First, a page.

$6M available for P.E.I. farms to help cut carbon

·3 min read
Island farmer Rusty Bitterman hopes to use this pond to provide water for his livestock with a portable solar-powered water pump.   (Rusty Bitterman - image credit)
Island farmer Rusty Bitterman hopes to use this pond to provide water for his livestock with a portable solar-powered water pump. (Rusty Bitterman - image credit)

The P.E.I. Federation of Agriculture is now receiving applications for a federal program granting money to farmers for projects that will cut carbon emissions.

The federation will be distributing $6 million in federal funding to Island farmers as part of a $182-million national program announced earlier this year. The projects can range from anything from winter cover cropping, to nitrogen management and advanced grazing management.

The federation's executive director Donald Killorn says that about a dozen applications for the On-Farm Climate Action Fund have come in since the organization recently told members it's taking applications.

This will help our farmers become more aggressive and innovative in their efforts to reduce greenhouse gas emissions. — Donald Killorn

"Farmers are eager to be part of this climate solution," he said.

"We want to be supporting them in things that are pushing their business forward and allowing them to be innovative," he said.

"And then, on the other hand, there's a natural urge of farmers to be good stewards of the land ... And so that encourages them to go the extra mile and seek out the funding."

Killorn said most projects will range from $5,000 to $20,000, though some more cost-intensive projects such as those involving nitrogen management could go upwards of $45,000.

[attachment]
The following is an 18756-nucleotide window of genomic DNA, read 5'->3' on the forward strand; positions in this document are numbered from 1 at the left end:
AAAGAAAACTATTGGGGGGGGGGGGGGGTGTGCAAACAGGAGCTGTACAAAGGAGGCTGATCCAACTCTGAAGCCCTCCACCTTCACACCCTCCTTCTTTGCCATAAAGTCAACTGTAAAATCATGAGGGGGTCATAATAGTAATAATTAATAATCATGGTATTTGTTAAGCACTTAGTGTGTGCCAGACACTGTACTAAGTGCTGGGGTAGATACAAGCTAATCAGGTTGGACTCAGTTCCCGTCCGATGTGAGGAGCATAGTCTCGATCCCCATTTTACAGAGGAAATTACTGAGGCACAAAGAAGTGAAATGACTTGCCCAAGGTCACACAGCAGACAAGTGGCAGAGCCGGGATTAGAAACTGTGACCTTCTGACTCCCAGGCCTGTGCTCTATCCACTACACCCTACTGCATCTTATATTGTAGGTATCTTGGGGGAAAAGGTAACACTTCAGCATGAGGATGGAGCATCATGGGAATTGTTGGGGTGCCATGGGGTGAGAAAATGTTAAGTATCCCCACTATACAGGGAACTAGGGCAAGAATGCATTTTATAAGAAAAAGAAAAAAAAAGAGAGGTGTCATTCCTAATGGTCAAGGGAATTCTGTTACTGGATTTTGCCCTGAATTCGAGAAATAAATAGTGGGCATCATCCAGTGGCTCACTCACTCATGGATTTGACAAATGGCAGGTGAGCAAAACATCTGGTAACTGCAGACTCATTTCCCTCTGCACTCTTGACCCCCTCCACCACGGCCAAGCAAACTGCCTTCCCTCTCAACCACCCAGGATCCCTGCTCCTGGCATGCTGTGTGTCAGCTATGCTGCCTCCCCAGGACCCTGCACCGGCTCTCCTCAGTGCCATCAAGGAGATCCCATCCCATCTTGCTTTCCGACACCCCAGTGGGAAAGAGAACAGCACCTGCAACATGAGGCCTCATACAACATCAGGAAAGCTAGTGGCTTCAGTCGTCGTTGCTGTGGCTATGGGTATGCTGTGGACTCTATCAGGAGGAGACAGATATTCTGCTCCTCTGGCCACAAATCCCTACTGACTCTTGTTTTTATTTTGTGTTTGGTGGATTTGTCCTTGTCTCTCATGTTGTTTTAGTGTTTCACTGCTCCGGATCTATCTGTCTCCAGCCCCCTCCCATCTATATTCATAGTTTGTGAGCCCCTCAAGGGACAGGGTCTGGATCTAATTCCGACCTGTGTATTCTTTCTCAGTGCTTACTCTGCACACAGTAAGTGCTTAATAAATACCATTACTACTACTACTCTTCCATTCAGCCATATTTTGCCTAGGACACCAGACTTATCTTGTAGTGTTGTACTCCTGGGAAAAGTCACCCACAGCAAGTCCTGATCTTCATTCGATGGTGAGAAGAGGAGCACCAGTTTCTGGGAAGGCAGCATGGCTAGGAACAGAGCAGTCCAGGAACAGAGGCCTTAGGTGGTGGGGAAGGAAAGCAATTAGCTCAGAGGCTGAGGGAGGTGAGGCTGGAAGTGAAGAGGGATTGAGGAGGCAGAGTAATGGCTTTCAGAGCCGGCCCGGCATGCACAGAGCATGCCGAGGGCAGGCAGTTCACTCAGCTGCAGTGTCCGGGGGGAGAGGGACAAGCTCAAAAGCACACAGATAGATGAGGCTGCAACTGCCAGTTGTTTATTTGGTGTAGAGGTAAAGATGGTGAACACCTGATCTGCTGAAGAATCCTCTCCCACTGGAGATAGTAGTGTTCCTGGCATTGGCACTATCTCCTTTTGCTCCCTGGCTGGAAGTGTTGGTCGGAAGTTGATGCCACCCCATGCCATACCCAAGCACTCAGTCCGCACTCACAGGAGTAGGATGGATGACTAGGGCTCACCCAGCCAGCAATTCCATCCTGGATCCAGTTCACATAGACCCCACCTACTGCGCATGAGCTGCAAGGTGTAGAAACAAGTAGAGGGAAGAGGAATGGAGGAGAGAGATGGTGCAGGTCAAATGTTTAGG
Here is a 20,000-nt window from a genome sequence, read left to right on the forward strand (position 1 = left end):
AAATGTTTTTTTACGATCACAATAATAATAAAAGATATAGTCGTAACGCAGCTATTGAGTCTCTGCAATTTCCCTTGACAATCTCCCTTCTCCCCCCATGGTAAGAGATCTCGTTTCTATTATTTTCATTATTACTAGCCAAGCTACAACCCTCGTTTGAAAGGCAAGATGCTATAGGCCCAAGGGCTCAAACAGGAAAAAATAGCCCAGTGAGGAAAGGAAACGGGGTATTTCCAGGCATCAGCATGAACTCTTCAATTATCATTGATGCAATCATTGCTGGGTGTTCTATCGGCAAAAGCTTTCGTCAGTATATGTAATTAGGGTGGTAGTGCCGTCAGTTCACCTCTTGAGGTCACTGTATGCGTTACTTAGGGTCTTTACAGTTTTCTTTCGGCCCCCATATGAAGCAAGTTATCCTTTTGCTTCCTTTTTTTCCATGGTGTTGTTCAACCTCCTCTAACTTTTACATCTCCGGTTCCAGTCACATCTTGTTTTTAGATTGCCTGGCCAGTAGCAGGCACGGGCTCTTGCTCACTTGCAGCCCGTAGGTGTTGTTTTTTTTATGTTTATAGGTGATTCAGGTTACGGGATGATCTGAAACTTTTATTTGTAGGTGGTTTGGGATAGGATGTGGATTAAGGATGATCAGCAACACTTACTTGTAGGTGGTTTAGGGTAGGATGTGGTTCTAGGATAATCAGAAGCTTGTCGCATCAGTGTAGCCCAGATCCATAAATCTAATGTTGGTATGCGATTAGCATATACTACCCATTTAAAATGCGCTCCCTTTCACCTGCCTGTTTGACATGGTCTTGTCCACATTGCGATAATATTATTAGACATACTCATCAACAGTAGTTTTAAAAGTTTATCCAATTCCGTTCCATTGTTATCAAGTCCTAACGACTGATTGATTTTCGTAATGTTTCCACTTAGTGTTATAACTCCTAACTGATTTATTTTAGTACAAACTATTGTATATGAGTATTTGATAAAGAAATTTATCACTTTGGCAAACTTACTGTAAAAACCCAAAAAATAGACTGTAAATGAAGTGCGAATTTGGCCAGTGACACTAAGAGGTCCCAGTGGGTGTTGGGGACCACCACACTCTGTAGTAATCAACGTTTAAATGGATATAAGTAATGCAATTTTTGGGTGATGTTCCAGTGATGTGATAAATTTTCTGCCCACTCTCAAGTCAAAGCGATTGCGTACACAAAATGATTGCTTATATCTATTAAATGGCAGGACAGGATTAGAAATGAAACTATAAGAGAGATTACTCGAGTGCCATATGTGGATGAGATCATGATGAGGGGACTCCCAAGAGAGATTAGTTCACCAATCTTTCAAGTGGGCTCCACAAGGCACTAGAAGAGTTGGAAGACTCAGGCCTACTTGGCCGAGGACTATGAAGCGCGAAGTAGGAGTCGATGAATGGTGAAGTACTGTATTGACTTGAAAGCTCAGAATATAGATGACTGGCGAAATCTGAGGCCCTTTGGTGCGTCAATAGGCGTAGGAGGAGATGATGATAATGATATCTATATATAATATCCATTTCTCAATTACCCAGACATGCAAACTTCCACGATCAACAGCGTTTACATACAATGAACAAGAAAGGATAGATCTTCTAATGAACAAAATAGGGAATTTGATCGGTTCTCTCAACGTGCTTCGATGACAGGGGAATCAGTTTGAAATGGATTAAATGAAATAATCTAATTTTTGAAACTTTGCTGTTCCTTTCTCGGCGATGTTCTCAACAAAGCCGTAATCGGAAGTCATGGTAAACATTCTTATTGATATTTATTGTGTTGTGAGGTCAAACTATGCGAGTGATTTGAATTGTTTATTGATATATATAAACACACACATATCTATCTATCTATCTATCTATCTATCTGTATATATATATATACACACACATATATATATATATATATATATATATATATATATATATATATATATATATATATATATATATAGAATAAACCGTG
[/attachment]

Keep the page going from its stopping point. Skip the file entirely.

There is no hard deadline. A selection committee will meet monthly and consider applications the federation received prior to the end of the month.

Solar-powered water pumps

Rustaret Farm in Shamrock been managed by Rusty Bitterman and his wife Margaret McCallum for more than a decade, was one of the first to apply for the program.

Rusty Bitterman
Rusty Bitterman

"We applied for two portable solar-powered pump units that would allow us to provide water to our livestock in the fields by using the ponds that we've been building on this farm," he said.

"If we can get these two units, we can have water on pastures that it's really hard to get water to."

"We're trying to have our livestock outdoors as much as we can," said Bitterman. "If they stay in distant fields late into the fall and indeed into the winter, [it's better] than they're leaving manure in the barns and we're then using a tractor and fossil fuel to collect the manure and spread it back."

Bitterman said they've also applied for solar-powered temporary electric fencing which would allow them to rotate their cattle when grazing so the forage can grow back, and seeds suitable for their no-till farming equipment.

"Every time you plow, you release carbon. You also, of course, disrupt the life in the soil ... And so we seed down using our no-till drill," he said.

Bitterman said he's always tried to balance environmental stewardship with profitability, and that the grant is an "all-in-one package" when it comes to its economic and environmental benefits.

"On Prince Edward Island we already have very climate-smart farmers," Killorn said. "This will help our farmers become more aggressive and innovative in their efforts to reduce greenhouse gas emissions.

"We think that this will take 100,000 tonnes of CO2 out of the atmosphere each year. And we're trying to design it in a way that those gains are sustainable so that we see them beyond the life of the project."

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